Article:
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Prospective meta-analyses and other innovative approaches for pooling data from multiple studies have the potential to expedite the pace at which knowledge is produced, especially for observational or surveillance data.
In working to pool published and unpublished data over the past year, we have encountered resistance to data sharing from scientists accustomed to a more traditional approach.
Common concerns and misunderstandings are that participating in prospective data pooling: (1) might be considered to be (unethical) publication of overlapping data; (2) may render study-specific manuscripts less novel, less prestigious or less appealing to high-impact journals; and (3) it may be unethical to share or analyse data repeatedly while data collection is ongoing.
We review the likely source of these concerns and argue there are not any robust reasons to avoid sharing data for appropriately designed, collaborative projects that can advance global health.
The devastating impact of the COVID-19 pandemic can be partly attributed to a lack of evidence to inform effective prevention and treatment. The global scientific community has been racing against time to rapidly generate such evidence. Prospective meta-analysis (PMA) and other innovative approaches for pooling data from multiple studies are increasingly used and have the potential to expedite the pace at which knowledge is produced, especially for observational or surveillance data. However, investigators engaged in these innovative projects must leave behind some traditional practices of academic research.1 For that reason, the use of PMA or other real-time pooling efforts may meet resistance from individual investigators dubious about the professional, ethical and utilitarian implications of such innovation.
We have previously proposed that a sequential PMA offers a useful approach to rapidly generate policy and practice-relevant guidance; our group is currently engaged with investigators working in 21 countries to pool data related to SARS-CoV-2 infection during pregnancy.2 While the PMA process requires commitment from investigators and some effort to harmonise data collection elements, it also provides substantial potential benefits related to rapid dissemination of information. Through collaboration, serially updated PMAs allow results to be shared well before adequate sample sizes are available for individual studies and can therefore rapidly inform public health policy decisions such as those needed for the management of the pandemic.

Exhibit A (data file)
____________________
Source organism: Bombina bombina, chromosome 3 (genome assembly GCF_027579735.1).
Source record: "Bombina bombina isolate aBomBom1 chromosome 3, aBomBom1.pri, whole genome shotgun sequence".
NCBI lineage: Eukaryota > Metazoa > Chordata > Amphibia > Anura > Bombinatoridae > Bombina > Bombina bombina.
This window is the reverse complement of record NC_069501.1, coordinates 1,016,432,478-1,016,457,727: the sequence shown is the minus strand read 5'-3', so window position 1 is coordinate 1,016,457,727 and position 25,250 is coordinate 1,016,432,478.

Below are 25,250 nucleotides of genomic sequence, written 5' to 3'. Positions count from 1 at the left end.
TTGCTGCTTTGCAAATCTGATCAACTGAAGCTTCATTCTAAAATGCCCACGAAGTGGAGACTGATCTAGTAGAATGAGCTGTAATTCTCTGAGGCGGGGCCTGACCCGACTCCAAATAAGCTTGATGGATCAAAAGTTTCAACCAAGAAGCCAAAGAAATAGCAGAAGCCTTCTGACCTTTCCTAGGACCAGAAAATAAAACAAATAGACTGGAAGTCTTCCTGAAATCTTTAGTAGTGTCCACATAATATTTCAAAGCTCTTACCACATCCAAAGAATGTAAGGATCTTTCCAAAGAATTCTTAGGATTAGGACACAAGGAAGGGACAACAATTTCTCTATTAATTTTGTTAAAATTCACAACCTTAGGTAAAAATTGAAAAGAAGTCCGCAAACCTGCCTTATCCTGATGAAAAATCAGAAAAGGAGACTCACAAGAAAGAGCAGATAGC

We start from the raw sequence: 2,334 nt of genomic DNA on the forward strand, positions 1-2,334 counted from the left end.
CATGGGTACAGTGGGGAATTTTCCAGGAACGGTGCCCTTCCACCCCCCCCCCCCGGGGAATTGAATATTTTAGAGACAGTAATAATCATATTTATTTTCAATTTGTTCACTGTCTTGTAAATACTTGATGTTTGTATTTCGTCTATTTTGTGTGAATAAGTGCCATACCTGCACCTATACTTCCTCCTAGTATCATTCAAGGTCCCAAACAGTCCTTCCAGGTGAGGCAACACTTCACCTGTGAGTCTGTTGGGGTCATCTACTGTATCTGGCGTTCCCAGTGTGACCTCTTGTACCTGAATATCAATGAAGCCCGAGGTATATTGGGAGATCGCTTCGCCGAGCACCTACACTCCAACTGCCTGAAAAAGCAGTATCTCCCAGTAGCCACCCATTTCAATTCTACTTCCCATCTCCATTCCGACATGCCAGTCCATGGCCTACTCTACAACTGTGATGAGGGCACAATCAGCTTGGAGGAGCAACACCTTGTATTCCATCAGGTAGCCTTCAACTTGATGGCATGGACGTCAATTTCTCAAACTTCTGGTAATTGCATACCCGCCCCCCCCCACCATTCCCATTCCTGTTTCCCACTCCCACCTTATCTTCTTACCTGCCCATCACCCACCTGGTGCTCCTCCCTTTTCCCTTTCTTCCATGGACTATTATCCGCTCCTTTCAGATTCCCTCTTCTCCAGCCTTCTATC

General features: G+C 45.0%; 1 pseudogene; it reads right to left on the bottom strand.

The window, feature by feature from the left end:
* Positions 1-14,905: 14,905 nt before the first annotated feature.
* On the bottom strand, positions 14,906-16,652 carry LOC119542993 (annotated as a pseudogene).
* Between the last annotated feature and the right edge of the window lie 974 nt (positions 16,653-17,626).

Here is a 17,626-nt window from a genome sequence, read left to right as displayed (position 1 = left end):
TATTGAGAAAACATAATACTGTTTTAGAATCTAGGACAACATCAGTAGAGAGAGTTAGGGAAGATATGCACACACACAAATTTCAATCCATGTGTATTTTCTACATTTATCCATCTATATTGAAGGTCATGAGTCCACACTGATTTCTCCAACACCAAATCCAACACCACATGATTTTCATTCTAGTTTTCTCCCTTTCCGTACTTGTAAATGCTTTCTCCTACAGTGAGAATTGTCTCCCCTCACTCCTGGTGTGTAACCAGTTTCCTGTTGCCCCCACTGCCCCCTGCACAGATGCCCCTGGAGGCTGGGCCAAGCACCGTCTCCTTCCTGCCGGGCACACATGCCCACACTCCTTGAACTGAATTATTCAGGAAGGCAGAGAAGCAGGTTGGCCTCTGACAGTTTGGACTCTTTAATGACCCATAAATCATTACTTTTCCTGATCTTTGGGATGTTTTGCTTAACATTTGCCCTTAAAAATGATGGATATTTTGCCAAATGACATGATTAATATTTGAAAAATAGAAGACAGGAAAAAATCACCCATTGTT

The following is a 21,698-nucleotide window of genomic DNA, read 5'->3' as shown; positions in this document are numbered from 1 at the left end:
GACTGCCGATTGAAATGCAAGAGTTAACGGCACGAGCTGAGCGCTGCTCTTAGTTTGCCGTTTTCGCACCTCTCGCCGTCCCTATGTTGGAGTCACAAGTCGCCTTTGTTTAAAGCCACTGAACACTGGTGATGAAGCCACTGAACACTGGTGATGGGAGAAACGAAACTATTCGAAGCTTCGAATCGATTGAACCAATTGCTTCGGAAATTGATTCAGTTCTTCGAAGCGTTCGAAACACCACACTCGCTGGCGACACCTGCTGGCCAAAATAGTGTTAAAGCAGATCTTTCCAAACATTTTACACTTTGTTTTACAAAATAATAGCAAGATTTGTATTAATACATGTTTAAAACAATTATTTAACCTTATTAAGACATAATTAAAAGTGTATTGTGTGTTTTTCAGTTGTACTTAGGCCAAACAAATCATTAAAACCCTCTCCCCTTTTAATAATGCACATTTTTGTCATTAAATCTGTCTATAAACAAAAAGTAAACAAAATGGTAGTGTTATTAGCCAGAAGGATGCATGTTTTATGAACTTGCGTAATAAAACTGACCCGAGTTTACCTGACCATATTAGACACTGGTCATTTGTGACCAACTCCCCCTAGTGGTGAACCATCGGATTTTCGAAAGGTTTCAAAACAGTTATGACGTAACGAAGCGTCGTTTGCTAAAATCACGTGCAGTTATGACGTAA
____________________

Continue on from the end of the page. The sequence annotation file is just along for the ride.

In working to pool published and unpublished data, we have encountered resistance to data sharing from scientists accustomed to a more traditional approach. Although many investigators, especially those working in low-income and middle-income countries or with prior international collaboration experience, have readily agreed to participate, some investigators working in academic settings in high-income countries have expressed doubts. We address some of the most common misunderstandings related to observational data pooling that we have encountered.
One common misunderstanding is the concern that participating in prospective data pooling efforts will be perceived as publishing overlapping data
This concern is unfounded for two reasons. First, while the importance of avoiding duplicative publication of data from a single participant in two or more reports can hardly be overstated3, there is a straightforward method for handling this type of data overlap, which is to disclose it in publications. Individual patient data meta-analyses, whether prospective or retrospective, inherently achieve this disclosure by clearly identifying the sources of data and reanalysing it for purposes of pooling. Second, the International Committee of Medical Journal Editors (ICMJE) guidance on overlapping publications (developed prior to the current pandemic but highly relevant in light of current circumstances) strongly encourages dissemination of data in the context of a public health emergency, without concern of detriment to future publication, and it urges editors to give priority for publication to any study that has shared crucial information.4 The ICMJE’s prescient endorsement of data sharing in any setting of urgent scientific need strongly supports participation in well-designed pooling activities during the current pandemic.